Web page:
CYC’s mission is to empower students to overcome obstacles and succeed in education and in life. For this reason, we are thrilled to recognize CYC alum Terence Daniels as our June Hero.

Terence Daniels was an average student at Aiken New Tech High School for most of his high school experience. He received passing grades and stayed out of trouble, but he does not remember being filled with college dreams or lofty goals. Perhaps it was the school environment, he speculates.

“The inner-city school kids, they feel like they’re shortchanged or behind the wheel just because they’re an inner-city school,” he remembers. “When I was there, we were kind of down. We were one of the worst academic schools. It makes you think you’re not prepared for college.”

Thankfully, Terence found CYC’s Jobs for Cincinnati Graduates (JCG) program at his school, and his true potential was unleashed. “JCG showed me it’s not always about school smarts, it’s about drive and ambition.”

He admits that it took a while to realize all that JCG was doing for him. He enjoyed being the JCG Class President well enough, but even his Career Specialist, LaStarr Rivers, remembers needing to convince Terence to participate in the program’s public speaking competition. The speech guidelines asked that the speaker describe the effect that JCG had on them. LaStarr recalls, “He kept saying, ‘I’m not sure what JCG has done for me.’ So I told him to think about it, and then he began to realize what it had taught him in terms of JCG’s five goals of leadership, and self-development, and more.”

Looking back now, Terence doesn’t need any more convincing. His speech took first place in city and state competitions, and he credits his JCG experience with the success he found in college.

Open House Celebration 027
Terence Daniels speaking at CYC’s 2015 Open House Celebration

“The accomplishment I achieved in JCG made me feel like I belonged [in college], like I could do it
…I got better grades in college than I ever did in high school. My last few semesters I was getting 3.5 and 3.7 – it wowed me!” Those scores would be great for any students, but Terence was concurrently serving in the National Guard part-time to pay for college. During one semester he even took a second job working 40 hours a week on third shift. “I don’t remember a lot of the semester,” he laughs, “but I wanted to graduate in May so I did it. And I got through it.”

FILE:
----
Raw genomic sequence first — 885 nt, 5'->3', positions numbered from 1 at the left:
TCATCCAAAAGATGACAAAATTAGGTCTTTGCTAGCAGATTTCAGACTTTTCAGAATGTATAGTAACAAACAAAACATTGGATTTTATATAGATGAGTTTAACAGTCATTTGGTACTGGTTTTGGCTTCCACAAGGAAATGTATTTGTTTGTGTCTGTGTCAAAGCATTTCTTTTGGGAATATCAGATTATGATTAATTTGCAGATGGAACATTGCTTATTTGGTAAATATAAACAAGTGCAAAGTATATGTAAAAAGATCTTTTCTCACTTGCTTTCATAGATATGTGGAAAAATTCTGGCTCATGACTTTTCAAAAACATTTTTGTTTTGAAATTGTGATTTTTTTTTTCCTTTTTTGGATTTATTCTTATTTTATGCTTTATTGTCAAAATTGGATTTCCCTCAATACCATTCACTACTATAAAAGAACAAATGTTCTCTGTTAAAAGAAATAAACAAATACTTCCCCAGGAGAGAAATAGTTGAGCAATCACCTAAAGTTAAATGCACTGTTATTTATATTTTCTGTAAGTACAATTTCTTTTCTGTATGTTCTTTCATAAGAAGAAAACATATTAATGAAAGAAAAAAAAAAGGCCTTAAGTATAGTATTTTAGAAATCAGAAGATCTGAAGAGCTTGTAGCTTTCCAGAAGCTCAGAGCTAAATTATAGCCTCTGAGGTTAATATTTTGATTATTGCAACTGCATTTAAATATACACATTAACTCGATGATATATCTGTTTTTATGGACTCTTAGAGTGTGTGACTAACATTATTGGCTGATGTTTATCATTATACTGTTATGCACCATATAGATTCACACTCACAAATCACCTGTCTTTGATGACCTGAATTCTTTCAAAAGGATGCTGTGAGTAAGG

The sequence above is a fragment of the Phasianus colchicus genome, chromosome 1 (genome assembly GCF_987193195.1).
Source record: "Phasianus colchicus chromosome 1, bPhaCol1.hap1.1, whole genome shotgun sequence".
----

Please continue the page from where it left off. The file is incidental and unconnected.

That kind of drive is one of the many reasons we recognize Terence as a CYC Hero. He graduated this past May from Northern Kentucky University with a Bachelor’s degree in Public Relations, remains active in the National Guard and recently achieved the rank of sergeant, and has been working in IT for the company Vantiv for about one year. In LaStarr’s words, “He meets all three criteria that we talk about wanting for our youth: enlistment, enrollment, and employment.”

As for what’s next, Terence hopes to continue moving up in rank in the military and finding ways to give back to his community. Looking farther down the line, he dreams of starting or working closely with a non-profit. “Politics is something I think about doing,” he adds. “I feel like things are messed up, and…to a certain extent, in order to change them you have to be the person in charge. I remember a quote: ‘If you don’t like something but don’t want to do anything about it, you can’t be mad.’”

Terence Daniels with friends and family.
Terence Daniels with friends and family.

For his ambition, determination, and for overcoming obstacles and succeeding in education, career, and in life, we gladly recognize Terence Daniels as a CYC Hero.  

Don’t miss the story of the next CYC Hero! Subscribe below to receive an email notifying you when the next CYC Hero is announced.


CYC Heroes is a monthly feature recognizing individuals who go above and beyond expectations to serve the CYC community. Heroes come in many shapes and sizes: mentors, students, ambassadors, employees, donors, volunteers, and board members. Know someone who makes CYC stronger? Submit your CYC Hero nomination to Kate Elliott, at